Avoiding the use of a ventilator is a great victory for the patient and the healthcare system. The resources required for ventilator patients are astounding. Ventilated patients need several sedatives so that they do not resist ventilation or accidentally remove breathing tubes; they need intravenous and arterial accesses, intravenous pumps and medications. In addition to the tube in the trachea, they need tubes in the stomach and bladder. It is necessary for the teams to move each patient twice a day, turning him on his back and then on his back, to improve lung function.

There is a way to identify more patients with covid pneumonia earlier and treat them more effectively – without having to wait for a coronavirus test in a hospital or doctor’s office. This is the early detection of silent hypoxia by means of a common medical device, which can be purchased without a prescription at most pharmacies: a pulse oximeter.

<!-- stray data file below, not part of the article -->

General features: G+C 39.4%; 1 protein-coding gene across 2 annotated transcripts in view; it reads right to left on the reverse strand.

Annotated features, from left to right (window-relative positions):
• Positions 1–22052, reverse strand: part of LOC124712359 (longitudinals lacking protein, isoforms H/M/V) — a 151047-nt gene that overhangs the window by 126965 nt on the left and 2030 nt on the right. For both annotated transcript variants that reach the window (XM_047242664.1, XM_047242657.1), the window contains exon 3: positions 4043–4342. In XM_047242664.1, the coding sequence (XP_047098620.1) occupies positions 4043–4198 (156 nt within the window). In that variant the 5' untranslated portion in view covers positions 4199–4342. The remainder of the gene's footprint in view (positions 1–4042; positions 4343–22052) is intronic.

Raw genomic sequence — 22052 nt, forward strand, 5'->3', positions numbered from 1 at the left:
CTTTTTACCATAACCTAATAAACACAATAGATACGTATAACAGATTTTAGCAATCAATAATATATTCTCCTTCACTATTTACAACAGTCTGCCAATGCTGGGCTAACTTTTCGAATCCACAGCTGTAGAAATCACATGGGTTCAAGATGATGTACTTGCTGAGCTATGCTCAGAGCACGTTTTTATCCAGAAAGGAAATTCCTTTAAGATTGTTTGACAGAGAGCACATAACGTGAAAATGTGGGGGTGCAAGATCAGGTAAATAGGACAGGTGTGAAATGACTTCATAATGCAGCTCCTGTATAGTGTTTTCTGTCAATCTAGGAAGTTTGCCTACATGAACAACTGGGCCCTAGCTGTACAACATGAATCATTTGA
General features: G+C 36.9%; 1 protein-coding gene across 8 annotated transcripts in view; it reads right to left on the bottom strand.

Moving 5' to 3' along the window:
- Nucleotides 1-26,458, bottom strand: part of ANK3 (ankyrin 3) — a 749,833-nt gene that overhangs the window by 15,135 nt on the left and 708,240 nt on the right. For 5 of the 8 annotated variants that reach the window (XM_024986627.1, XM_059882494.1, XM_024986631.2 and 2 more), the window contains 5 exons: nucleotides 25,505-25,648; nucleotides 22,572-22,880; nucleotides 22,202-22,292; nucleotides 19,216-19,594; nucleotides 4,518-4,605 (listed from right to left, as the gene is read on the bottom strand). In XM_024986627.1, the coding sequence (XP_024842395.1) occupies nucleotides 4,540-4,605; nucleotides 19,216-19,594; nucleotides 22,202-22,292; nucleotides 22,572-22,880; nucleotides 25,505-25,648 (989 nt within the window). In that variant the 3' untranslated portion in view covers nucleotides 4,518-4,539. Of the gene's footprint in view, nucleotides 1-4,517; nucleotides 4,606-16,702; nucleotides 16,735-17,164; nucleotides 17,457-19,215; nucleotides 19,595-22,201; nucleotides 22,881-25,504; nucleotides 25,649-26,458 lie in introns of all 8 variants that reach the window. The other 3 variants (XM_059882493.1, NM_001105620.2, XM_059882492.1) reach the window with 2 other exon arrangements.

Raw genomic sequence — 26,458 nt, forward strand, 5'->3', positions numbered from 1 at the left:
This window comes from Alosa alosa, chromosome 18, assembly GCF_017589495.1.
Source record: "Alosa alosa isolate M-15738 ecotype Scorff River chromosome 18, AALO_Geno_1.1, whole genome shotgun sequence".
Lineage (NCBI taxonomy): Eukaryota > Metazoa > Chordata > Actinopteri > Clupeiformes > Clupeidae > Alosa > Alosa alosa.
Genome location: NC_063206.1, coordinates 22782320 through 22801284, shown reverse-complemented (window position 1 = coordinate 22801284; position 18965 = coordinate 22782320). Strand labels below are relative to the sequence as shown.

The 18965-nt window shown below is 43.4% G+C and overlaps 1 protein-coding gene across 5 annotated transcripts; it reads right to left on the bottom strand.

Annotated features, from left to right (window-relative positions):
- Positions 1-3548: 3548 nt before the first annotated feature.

Performing pulse oximetry is as simple as using a thermometer. Simply press the button to turn on the device and place it at your fingertip. In a few seconds, the display shows two numbers: oxygen saturation and heart rate. Pulse oximeters are extremely reliable in detecting oxygenation problems and high heart rates.

Pulse oximeters helped save the lives of two emergency physicians I know, by alerting them from the beginning of the need for treatment. When they realized that their oxygen levels were dropping, they both went to the hospital and recovered (one of them needed more time and treatment). Apparently, hypoxia detection, early treatment and careful monitoring also worked for British Prime Minister Boris Johnson.